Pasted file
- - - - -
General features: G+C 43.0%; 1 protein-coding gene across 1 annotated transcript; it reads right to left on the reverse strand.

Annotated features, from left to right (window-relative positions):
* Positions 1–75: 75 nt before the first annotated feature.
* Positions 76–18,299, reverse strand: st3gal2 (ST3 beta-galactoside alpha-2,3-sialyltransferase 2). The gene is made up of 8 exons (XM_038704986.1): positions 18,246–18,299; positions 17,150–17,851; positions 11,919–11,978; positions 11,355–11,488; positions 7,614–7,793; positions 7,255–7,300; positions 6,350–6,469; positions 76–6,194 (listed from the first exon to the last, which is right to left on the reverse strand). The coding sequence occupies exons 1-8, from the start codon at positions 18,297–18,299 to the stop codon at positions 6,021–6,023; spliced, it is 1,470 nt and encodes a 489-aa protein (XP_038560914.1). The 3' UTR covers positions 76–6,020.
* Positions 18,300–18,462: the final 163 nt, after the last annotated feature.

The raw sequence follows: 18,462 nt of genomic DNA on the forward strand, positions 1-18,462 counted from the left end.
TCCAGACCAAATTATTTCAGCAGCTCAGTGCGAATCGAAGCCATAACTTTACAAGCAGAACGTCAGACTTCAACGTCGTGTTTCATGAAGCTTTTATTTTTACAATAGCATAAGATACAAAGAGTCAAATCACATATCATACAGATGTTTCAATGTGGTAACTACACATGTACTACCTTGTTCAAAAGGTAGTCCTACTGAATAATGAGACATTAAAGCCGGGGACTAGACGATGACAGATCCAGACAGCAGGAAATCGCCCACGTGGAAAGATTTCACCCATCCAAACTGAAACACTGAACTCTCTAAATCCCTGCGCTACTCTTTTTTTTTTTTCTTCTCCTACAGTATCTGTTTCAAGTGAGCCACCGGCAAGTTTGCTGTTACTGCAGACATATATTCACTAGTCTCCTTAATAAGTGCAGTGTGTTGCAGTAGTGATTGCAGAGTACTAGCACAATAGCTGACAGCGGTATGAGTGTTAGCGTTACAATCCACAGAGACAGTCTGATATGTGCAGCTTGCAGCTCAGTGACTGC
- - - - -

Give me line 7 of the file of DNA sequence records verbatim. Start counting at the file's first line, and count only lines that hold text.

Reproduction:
TCCAGACCAAATTATTTCAGCAGCTCAGTGCGAATCGAAGCCATAACTTTACAAGCAGAACGTCAGACTTCAACGTCGTGTTTCATGAAGCTTTTATTTTTACAATAGCATAAGATACAAAGAGTCAAATCACATATCATACAGATGTTTCAATGTGGTAACTACACATGTACTACCTTGTTCAAAAGGTAGTCCTACTGAATAATGAGACATTAAAGCCGGGGACTAGACGATGACAGATCCAGACAGCAGGAAATCGCCCACGTGGAAAGATTTCACCCATCCAAACTGAAACACTGAACTCTCTAAATCCCTGCGCTACTCTTTTTTTTTTTTCTTCTCCTACAGTATCTGTTTCAAGTGAGCCACCGGCAAGTTTGCTGTTACTGCAGACATATATTCACTAGTCTCCTTAATAAGTGCAGTGTGTTGCAGTAGTGATTGCAGAGTACTAGCACAATAGCTGACAGCGGTATGAGTGTTAGCGTTACAATCCACAGAGACAGTCTGATATGTGCAGCTTGCAGCTCAGTGACTGC